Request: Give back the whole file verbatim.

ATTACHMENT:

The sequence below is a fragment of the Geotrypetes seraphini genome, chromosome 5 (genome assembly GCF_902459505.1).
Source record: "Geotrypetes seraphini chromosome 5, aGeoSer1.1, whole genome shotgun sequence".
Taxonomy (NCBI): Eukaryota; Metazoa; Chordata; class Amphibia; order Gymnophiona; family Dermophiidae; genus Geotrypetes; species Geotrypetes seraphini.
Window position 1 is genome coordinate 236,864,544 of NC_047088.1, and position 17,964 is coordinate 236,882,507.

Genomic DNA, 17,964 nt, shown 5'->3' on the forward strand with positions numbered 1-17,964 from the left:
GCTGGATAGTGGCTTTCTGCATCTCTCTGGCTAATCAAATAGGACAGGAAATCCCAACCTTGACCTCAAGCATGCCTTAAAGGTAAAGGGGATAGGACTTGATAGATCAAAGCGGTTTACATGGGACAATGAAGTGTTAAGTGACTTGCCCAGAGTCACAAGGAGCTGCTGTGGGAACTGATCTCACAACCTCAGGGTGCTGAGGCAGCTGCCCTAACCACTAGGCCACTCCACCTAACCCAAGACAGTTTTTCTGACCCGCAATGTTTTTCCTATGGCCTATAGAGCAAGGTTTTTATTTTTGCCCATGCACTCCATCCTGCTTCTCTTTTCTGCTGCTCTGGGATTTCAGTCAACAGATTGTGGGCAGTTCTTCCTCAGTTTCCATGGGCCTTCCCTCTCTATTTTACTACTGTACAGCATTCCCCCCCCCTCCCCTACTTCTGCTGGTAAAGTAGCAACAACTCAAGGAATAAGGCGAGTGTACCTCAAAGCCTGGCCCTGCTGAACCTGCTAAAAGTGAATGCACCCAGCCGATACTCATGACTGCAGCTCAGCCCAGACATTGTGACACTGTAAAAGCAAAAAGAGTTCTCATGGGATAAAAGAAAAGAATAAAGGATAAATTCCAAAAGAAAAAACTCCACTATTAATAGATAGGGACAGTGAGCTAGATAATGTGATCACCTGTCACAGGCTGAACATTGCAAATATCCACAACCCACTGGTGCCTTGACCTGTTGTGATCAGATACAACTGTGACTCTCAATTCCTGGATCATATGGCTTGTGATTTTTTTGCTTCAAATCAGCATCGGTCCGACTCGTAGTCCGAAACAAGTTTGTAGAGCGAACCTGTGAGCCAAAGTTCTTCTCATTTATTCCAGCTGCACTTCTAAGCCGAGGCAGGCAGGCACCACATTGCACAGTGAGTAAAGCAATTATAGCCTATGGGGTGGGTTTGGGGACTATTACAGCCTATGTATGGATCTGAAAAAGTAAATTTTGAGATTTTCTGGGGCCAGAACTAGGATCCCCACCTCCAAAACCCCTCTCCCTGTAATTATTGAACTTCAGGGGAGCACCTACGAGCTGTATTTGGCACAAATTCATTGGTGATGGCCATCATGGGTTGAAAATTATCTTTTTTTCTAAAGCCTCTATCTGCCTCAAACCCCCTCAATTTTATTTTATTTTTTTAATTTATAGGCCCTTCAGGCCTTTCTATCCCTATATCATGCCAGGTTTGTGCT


The sequence below is a fragment of the Geotrypetes seraphini genome, chromosome 5 (genome assembly GCF_902459505.1).
Source record: "Geotrypetes seraphini chromosome 5, aGeoSer1.1, whole genome shotgun sequence".
Taxonomy (NCBI): Eukaryota; Metazoa; Chordata; class Amphibia; order Gymnophiona; family Dermophiidae; genus Geotrypetes; species Geotrypetes seraphini.
Window position 1 is genome coordinate 236,864,544 of NC_047088.1, and position 17,964 is coordinate 236,882,507.

Genomic DNA, 17,964 nt, shown 5'->3' on the forward strand with positions numbered 1-17,964 from the left:
GCTGGATAGTGGCTTTCTGCATCTCTCTGGCTAATCAAATAGGACAGGAAATCCCAACCTTGACCTCAAGCATGCCTTAAAGGTAAAGGGGATAGGACTTGATAGATCAAAGCGGTTTACATGGGACAATGAAGTGTTAAGTGACTTGCCCAGAGTCACAAGGAGCTGCTGTGGGAACTGATCTCACAACCTCAGGGTGCTGAGGCAGCTGCCCTAACCACTAGGCCACTCCACCTAACCCAAGACAGTTTTTCTGACCCGCAATGTTTTTCCTATGGCCTATAGAGCAAGGTTTTTATTTTTGCCCATGCACTCCATCCTGCTTCTCTTTTCTGCTGCTCTGGGATTTCAGTCAACAGATTGTGGGCAGTTCTTCCTCAGTTTCCATGGGCCTTCCCTCTCTATTTTACTACTGTACAGCATTCCCCCCCCCTCCCCTACTTCTGCTGGTAAAGTAGCAACAACTCAAGGAATAAGGCGAGTGTACCTCAAAGCCTGGCCCTGCTGAACCTGCTAAAAGTGAATGCACCCAGCCGATACTCATGACTGCAGCTCAGCCCAGACATTGTGACACTGTAAAAGCAAAAAGAGTTCTCATGGGATAAAAGAAAAGAATAAAGGATAAATTCCAAAAGAAAAAACTCCACTATTAATAGATAGGGACAGTGAGCTAGATAATGTGATCACCTGTCACAGGCTGAACATTGCAAATATCCACAACCCACTGGTGCCTTGACCTGTTGTGATCAGATACAACTGTGACTCTCAATTCCTGGATCATATGGCTTGTGATTTTTTTGCTTCAAATCAGCATCGGTCCGACTCGTAGTCCGAAACAAGTTTGTAGAGCGAACCTGTGAGCCAAAGTTCTTCTCATTTATTCCAGCTGCACTTCTAAGCCGAGGCAGGCAGGCACCACATTGCACAGTGAGTAAAGCAATTATAGCCTATGGGGTGGGTTTGGGGACTATTACAGCCTATGTATGGATCTGAAAAAGTAAATTTTGAGATTTTCTGGGGCCAGAACTAGGATCCCCACCTCCAAAACCCCTCTCCCTGTAATTATTGAACTTCAGGGGAGCACCTACGAGCTGTATTTGGCACAAATTCATTGGTGATGGCCATCATGGGTTGAAAATTATCTTTTTTTCTAAAGCCTCTATCTGCCTCAAACCCCCTCAATTTTATTTTATTTTTTTAATTTATAGGCCCTTCAGGCCTTTCTATCCCTATATCATGCCAGGTTTGTGCT